Kopal Rastogi — January 10, 2021
Beginner Data Exploration Libraries Python Statistics Structured Data Supervised Technique

This article was published as a part of the Data Science Blogathon.

What is Exploratory Data Analysis?

The very first step in data science is exploratory data analysis, aka EDA. All types of data models do not fit all data types, so it is better to thoroughly analyze the data before proceeding further. For example, mathematical operations cannot be applied to categorical data, or the issue of missing values in the dataset must be addressed.
The accuracy of the data model directly depends on the quality of the data. However, in the real-world, data is collected from various sources and must be handled accordingly to reduce the repercussions.
EDA being the initial step of data mining, helps in getting insight into data without any assumptions. This helps in forming the hypotheses. The fundamental ingredients of EDA are data summarization, data description and inferences, and data visualization.
The traditional way of doing EDA in Python involves tools such as NumPy, Pandas, Scipy, and Matplotlib. However, a quick sneak peek into data can be done using Sweetviz.

Introduction to Sweetviz 2.0

Sweetviz 2.0 is an open-source pandas-based library to perform the primary EDA task without much hassle or with just two lines of code. It also generates a summarised report with great visualizations.

Installation using pip

The basic command to install a package using pip is:

pip install sweetviz

Alternatively, use the following command inside Notebook/Colab

!pip install sweetviz

 

How to Use?

Let us get our hands dirty and start writing the code… (Feel free to use the source code here)

For this purpose, we will be using the Student Performance dataset (get it here). It is mixed data, that is, both numerical and categorical data are present. The dataset consists of 1000 students record with a total of eight features, viz.,

  1. gender: categorical
  2. race/ethnicity: categorical
  3. parental level of education: categorical
  4. lunch: categorical
  5. test preparation course: categorical
  6. math score: numerical
  7. reading score: numerical; and
  8. writing score: numerical

We will be using pandas for reading the csv (Comma Separated Values) file.

# Loading the data
data=pd.read_csv('StudentsPerformance.csv')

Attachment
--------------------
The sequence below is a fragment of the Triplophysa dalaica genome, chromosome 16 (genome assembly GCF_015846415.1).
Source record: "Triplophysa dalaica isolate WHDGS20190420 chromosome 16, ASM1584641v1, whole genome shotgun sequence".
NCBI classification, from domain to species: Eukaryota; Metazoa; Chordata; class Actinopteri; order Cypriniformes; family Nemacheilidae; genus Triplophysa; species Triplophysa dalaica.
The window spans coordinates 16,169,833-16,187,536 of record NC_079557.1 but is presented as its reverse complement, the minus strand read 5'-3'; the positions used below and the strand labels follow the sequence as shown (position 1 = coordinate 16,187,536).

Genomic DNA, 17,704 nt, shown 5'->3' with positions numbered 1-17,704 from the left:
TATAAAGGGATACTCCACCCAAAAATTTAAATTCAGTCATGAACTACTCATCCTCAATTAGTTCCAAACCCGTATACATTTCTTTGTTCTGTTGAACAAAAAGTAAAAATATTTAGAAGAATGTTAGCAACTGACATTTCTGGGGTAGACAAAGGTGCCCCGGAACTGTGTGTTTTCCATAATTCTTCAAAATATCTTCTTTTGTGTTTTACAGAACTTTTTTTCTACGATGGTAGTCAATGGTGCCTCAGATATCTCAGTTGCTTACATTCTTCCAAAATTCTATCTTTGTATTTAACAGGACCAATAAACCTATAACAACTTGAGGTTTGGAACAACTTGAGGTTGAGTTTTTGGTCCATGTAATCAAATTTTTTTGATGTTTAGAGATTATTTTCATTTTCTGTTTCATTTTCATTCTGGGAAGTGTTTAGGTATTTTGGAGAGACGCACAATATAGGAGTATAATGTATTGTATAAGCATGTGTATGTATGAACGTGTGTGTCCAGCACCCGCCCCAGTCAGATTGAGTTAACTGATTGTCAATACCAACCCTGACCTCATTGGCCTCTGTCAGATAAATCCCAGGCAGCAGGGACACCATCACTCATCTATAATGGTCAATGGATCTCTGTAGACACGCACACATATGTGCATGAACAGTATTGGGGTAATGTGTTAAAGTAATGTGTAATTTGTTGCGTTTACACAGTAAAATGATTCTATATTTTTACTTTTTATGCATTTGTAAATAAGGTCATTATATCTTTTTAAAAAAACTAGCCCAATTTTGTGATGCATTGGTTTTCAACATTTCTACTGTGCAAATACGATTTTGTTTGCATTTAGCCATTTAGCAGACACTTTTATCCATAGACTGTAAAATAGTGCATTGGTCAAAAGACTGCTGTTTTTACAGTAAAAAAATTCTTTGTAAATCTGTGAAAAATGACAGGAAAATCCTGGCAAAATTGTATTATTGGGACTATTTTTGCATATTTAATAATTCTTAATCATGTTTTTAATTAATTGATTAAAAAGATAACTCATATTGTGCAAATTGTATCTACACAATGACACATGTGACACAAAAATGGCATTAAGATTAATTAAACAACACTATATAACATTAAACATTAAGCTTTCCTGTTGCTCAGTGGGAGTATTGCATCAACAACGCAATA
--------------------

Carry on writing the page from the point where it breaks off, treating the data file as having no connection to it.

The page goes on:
# Printing data insights
print(data.info())
# Printing few data samples
print(data.head(5))

Sweetviz has a powerful function called analyze() that helps in analyzing the data at a glance.

# Analyzing data
report=sv.analyze(data)
# Generating report
report.show_html('eda_report.html')

Bang! Our report is ready in a split second.

The function show_html() generates a detailed report consisting of the following details:

 

sweetviz 2.0 page
sweetviz 2.0 image

If show_html() function is not supplied with any parameter, by default, it generates a file named ‘SWEETVIZ_REPORT.html’.

Apart from this, we can compare two datasets side-by-side. To have a glance at this, we would split the dataset into two halves.

# Spliting the data into two datasets
data1=data[0:400]
data2=data[400:]

Now, let us compare both of them side-by-side using

report_comp=sv.compare([data1,'DATA1'],[data2,'DATA2']) 
report_comp.show_html('Compare_Results.html')
Sweetviz 2.0 compare

If the function compare() is left with default parameters, refer to the two datasets by Dataframe and Compared, respectively.

Sweetviz 2.0 compare()

 

We can also perform target analysis, but currently, it only supports numerical or binary targets, rather than categorical targets. Let’s consider math scores as a target:

report_comp=sv.compare(data1,data2,'math score')
report_comp.show_html('Compare_Results.html')
DataFrame

 

Version 1.0 vs 2.0

Although working with Sweetviz makes EDA hassle-free, it does introduce some difficulties as well.

Firstly, the reports generated using the base OS module; hence it is incompatible with custom environments such as Google Colab. Secondly, the reports are in HTML format; therefore, the graphs cannot be plotted inline.

However, in version 2.0, these issues have been taken care of by a new feature show_notebook() which embeds the visualizations in the notebooks using an iframe. Also, you’ll be able to save a report in HTML format that could be accessed later.

Playing with Reports

The additional yet optional parameters make this task easy.

Version 2.0 allows the user to manipulate the appearance of the report with some parameters as –

 report_comp.show_html(filepath='report.html',
open_browser=True,
layout='vertical',
scale=0.7)
comparison

 

Another feature introduced in version 2.0 called show_notebook() displays the report within the notebook environment rather than any browser-based external environment using an IFRAME HTML element. Typical usage of this feature is demonstrated by the following lines of code –

report_comp.show_notebook(w=None, h=None,
scale=None,
layout='vertical',
filepath='E:/sweetviz_report.html')
Jupyter

 

where,

w and h: signifies the width and height of the window. It can be defined in absolute pixels (e.g. 400) or relatively (e.g. 70%).

filepath: saves the file in the directory with the name specified which can be accessed later

layout: there are two layout modes available, viz., widescreen and vertical

scale: this defines the scale of the report within the window. It is a fractional number ranging from 0 to 1.

Conclusion

In this short article, I outlined how to load data using pandas and have quick insights on the data using Sweetviz 2.0 in just a couple of lines of code.

 

References

  1. https://pypi.org/project/sweetviz/ [accessed: Jan-05-2021]
  2. https://www.kaggle.com/spscientist/students-performance-in–exams?select=StudentsPerformance.csv [accessed Jan-05-2021]

 

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